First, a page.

He said there is this Cold-War era metal bowl with an anti-communist message printed on it and then fast forward to the past few years, a white sleeve shirt with blood stain belong to anti-junta activist Sirawith Serithiwat.
“It’s as if we’re trapped in a loop of [political] violence,” Anon said.
To him, nothing could substitute visitors seeing the 1,000 real political objects he has been collected for nearly four years now under the project called Museum of Popular History. There is no such physical museum yet but the current exhibitions at a gallery in Bangkok means a hundred curated objects can be viewed by the public.
Beside the Cold-War era bowl, his other favorite piece on exhibit is a A4-sized placard from an anti-government cum monarchy-reform protest he collected from a young female protester at a protest site last year. The message written on it reads: “If politics is good, my mom would have a dishwashing machine already.”
A sign collected from a recent anti-government protest which reads “If politics is good, my mom would have a dishwashing machine already.”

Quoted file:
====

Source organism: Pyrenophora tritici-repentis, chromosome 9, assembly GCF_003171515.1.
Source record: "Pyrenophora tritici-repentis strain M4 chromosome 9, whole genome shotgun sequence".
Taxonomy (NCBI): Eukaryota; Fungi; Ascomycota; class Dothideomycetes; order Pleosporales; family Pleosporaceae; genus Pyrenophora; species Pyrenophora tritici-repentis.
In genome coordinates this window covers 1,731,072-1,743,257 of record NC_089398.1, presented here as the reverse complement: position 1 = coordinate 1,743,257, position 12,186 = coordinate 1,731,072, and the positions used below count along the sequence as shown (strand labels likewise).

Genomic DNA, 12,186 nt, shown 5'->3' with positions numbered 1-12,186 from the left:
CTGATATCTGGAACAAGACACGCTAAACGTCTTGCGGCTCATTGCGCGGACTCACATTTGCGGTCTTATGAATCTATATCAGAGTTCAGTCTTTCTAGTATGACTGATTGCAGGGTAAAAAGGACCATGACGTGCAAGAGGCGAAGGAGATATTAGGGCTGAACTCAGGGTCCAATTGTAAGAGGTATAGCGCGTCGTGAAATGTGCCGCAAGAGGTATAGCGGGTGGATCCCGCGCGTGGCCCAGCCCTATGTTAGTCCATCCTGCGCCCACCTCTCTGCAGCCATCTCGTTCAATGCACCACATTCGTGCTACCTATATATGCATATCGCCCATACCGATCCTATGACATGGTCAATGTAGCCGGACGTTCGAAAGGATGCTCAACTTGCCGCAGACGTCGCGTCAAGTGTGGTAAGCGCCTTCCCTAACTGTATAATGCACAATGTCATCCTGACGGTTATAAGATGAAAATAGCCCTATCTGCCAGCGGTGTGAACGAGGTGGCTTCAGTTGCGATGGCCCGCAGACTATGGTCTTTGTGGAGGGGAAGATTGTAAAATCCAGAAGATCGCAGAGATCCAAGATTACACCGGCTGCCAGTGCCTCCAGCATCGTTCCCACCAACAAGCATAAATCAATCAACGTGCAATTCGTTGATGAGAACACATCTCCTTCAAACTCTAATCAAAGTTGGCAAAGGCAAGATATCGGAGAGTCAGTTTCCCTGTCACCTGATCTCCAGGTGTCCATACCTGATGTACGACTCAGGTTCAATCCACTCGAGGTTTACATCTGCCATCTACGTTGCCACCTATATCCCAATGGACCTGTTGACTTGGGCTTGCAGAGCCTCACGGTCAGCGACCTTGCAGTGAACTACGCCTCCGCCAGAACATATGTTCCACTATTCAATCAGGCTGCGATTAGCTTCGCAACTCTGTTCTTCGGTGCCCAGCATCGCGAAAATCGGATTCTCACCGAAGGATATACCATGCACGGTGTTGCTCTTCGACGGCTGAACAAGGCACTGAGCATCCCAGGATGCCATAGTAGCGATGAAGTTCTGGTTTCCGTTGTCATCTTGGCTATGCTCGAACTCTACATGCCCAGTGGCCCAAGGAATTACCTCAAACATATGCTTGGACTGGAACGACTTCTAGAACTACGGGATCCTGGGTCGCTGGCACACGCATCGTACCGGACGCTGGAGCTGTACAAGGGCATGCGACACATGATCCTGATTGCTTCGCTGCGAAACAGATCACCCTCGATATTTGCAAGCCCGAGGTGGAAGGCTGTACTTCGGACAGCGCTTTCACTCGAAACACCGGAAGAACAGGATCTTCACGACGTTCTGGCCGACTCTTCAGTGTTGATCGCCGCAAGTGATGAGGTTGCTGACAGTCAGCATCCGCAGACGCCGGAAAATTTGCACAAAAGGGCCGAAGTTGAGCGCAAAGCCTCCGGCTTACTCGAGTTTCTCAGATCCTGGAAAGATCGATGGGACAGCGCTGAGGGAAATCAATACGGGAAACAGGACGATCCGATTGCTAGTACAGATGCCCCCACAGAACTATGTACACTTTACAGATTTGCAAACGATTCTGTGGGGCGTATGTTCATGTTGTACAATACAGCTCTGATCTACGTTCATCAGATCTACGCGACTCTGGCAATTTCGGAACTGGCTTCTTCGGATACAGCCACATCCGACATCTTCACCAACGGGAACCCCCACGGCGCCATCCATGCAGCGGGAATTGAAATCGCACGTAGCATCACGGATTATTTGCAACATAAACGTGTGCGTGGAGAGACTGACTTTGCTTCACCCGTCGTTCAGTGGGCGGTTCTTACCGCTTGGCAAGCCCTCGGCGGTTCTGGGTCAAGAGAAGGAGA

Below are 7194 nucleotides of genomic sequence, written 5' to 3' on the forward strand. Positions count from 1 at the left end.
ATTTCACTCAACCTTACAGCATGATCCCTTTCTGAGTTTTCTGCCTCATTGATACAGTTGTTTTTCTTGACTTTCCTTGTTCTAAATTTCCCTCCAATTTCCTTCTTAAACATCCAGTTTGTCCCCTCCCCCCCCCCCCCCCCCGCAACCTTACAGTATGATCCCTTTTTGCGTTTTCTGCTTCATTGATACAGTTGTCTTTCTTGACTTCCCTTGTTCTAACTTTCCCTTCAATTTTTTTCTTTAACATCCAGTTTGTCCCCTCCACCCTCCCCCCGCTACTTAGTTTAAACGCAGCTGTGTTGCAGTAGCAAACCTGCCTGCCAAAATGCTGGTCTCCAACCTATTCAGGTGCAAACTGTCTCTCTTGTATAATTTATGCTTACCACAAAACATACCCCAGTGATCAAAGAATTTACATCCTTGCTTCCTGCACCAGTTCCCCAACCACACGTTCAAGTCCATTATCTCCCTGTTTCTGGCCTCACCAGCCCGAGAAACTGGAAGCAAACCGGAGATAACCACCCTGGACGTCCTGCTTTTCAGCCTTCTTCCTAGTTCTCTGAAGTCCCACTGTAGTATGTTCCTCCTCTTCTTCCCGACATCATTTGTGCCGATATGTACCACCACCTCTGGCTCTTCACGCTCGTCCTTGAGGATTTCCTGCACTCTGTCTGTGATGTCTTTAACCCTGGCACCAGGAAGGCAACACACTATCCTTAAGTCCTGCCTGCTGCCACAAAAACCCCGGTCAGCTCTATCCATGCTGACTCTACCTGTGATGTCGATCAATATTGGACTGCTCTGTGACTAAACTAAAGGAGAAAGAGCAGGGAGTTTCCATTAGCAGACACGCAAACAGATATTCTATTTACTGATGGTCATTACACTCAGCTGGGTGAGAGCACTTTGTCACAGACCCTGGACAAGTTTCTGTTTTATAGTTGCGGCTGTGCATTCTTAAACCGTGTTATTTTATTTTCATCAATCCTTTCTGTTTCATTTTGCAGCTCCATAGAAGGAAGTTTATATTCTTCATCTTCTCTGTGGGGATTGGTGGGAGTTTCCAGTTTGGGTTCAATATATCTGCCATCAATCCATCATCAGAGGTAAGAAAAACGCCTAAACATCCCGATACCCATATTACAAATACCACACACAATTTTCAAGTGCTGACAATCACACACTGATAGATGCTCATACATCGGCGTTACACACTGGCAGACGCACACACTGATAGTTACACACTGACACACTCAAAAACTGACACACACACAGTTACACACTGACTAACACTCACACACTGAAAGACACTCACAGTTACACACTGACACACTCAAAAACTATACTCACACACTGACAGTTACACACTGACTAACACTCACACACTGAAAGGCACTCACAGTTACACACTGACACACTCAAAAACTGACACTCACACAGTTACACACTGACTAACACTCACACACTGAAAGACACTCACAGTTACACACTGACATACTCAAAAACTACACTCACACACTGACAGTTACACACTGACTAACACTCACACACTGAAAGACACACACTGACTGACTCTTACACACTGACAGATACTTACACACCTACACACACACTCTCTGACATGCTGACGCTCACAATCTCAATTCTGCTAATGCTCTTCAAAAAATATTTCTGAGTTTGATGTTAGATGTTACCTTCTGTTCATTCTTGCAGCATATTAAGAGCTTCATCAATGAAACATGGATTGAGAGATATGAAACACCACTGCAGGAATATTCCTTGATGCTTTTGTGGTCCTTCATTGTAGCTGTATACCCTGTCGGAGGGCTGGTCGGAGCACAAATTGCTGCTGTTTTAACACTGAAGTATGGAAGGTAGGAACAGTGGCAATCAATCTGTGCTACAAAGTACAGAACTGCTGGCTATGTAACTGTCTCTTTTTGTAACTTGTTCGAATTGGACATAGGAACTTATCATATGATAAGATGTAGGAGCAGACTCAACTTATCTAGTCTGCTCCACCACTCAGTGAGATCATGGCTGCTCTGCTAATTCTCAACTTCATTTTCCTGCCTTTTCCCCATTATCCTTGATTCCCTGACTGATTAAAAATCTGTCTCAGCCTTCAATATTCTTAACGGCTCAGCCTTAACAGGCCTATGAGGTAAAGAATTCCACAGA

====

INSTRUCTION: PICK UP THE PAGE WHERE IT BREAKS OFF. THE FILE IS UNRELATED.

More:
“This is so meaningful,” Anon quipped. “It made us understand that the street protests between 2020 to 2021 is not something far removed from daily life.”
Despite the power of these objects in speaking directly to viewers, Anon, 37, admits that no public institutions or universities are collecting these valuable political objects.
“The state may collect them but only to use an evidence to lodge legal charges against protesters then they would likely discard them. Some books may be kept but as means of understanding anti-establishment groups but not to guard history,” Anon pointed out.
This means the task is left to him and during the past months, some visitors to the exhibition offer to donate more items to him despite the fact that establishing a physical Museum of Popular History is still a distant dream for not just Anon but Thailand.